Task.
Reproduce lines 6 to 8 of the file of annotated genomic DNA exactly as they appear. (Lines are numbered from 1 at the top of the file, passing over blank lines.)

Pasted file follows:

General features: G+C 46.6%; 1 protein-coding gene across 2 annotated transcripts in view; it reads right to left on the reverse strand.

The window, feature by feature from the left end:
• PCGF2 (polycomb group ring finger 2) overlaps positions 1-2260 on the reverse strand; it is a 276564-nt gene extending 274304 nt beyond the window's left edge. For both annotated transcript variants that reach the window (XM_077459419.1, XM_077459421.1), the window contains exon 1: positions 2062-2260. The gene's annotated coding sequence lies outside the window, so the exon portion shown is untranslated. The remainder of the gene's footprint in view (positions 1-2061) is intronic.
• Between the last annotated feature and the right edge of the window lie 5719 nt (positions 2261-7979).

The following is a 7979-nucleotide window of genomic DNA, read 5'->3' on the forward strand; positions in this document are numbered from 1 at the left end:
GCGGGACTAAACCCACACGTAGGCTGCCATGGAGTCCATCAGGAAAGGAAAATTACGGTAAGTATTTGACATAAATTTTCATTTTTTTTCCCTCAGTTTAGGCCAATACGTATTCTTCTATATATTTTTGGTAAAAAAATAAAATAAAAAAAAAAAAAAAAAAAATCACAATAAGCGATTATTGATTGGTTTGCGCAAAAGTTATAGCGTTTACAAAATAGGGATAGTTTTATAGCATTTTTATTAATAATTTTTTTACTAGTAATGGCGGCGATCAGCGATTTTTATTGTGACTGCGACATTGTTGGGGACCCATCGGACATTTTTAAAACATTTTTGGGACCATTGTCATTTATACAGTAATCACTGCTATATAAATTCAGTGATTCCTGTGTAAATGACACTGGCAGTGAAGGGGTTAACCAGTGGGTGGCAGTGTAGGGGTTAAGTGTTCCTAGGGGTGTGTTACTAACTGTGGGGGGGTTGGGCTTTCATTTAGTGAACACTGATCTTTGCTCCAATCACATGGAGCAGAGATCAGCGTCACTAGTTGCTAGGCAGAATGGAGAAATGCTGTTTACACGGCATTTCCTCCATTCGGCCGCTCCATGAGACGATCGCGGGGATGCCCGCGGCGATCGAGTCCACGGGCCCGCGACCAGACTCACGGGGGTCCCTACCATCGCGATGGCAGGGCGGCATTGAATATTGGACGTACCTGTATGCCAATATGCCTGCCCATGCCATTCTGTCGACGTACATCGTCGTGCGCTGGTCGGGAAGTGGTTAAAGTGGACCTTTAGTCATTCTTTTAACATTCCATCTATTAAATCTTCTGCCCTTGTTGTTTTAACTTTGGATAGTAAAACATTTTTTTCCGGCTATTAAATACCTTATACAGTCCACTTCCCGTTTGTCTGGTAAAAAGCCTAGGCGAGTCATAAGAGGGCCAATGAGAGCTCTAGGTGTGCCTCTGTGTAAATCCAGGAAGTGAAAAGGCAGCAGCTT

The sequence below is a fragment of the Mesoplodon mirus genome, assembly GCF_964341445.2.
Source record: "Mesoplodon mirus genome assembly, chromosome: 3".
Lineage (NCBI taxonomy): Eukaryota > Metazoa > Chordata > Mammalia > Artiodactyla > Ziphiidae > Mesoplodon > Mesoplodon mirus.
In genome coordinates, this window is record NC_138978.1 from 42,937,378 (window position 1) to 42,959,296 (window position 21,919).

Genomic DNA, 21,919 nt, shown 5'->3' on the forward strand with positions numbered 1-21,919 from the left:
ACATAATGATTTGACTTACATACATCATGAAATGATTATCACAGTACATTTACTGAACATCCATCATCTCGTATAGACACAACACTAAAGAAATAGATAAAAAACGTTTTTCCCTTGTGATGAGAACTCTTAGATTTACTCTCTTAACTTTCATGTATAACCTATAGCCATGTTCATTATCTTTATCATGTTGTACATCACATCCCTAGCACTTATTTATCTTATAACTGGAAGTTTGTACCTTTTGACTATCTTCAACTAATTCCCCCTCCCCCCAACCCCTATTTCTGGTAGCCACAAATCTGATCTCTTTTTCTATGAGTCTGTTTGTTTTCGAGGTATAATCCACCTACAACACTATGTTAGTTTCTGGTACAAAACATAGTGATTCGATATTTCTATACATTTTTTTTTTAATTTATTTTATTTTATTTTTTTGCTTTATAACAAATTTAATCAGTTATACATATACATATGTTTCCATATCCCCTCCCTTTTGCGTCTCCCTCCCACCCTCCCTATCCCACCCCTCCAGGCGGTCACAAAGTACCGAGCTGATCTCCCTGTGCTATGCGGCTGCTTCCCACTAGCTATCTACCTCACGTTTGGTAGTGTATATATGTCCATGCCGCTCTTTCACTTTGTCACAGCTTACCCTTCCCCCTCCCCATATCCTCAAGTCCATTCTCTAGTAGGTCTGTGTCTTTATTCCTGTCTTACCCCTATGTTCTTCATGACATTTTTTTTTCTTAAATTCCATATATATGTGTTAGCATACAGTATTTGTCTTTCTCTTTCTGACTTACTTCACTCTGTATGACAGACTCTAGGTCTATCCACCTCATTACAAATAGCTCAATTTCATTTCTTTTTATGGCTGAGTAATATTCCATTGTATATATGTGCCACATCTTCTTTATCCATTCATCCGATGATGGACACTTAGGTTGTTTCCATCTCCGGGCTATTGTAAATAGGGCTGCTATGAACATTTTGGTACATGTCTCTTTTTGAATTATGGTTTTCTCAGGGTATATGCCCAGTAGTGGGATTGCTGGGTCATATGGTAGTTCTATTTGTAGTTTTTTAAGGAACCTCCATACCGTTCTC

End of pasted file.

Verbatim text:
GCGGGACTAAACCCACACGTAGGCTGCCATGGAGTCCATCAGGAAAGGAAAATTACGGTAAGTATTTGACATAAATTTTCATTTTTTTTCCCTCAGTTTAGGCCAATACGTATTCTTCTATATATTTTTGGTAAAAAAATAAAATAAAAAAAAAAAAAAAAAAAATCACAATAAGCGATTATTGATTGGTTTGCGCAAAAGTTATAGCGTTTACAAAATAGGGATAGTTTTATAGCATTTTTATTAATAATTTTTTTACTAGTAATGGCGGCGATCAGCGATTTTTATTGTGACTGCGACATTGTTGGGGACCCATCGGACATTTTTAAAACATTTTTGGGACCATTGTCATTTATACAGTAATCACTGCTATATAAATTCAGTGATTCCTGTGTAAATGACACTGGCAGTGAAGGGGTTAACCAGTGGGTGGCAGTGTAGGGGTTAAGTGTTCCTAGGGGTGTGTTACTAACTGTGGGGGGGTTGGGCTTTCATTTAGTGAACACTGATCTTTGCTCCAATCACATGGAGCAGAGATCAGCGTCACTAGTTGCTAGGCAGAATGGAGAAATGCTGTTTACACGGCATTTCCTCCATTCGGCCGCTCCATGAGACGATCGCGGGGATGCCCGCGGCGATCGAGTCCACGGGCCCGCGACCAGACTCACGGGGGTCCCTACCATCGCGATGGCAGGGCGGCATTGAATATTGGACGTACCTGTATGCCAATATGCCTGCCCATGCCATTCTGTCGACGTACATCGTCGTGCGCTGGTCGGGAAGTGGTTAAAGTGGACCTTTAGTCATTCTTTTAACATTCCATCTATTAAATCTTCTGCCCTTGTTGTTTTAACTTTGGATAGTAAAACATTTTTTTCCGGCTATTAAATACCTTATACAGTCCACTTCCCGTTTGTCTGGTAAAAAGCCTAGGCGAGTCATAAGAGGGCCAATGAGAGCTCTAGGTGTGCCTCTGTGTAAATCCAGGAAGTGAAAAGGCAGCAGCTT

The sequence below is a fragment of the Mesoplodon mirus genome, assembly GCF_964341445.2.
Source record: "Mesoplodon mirus genome assembly, chromosome: 3".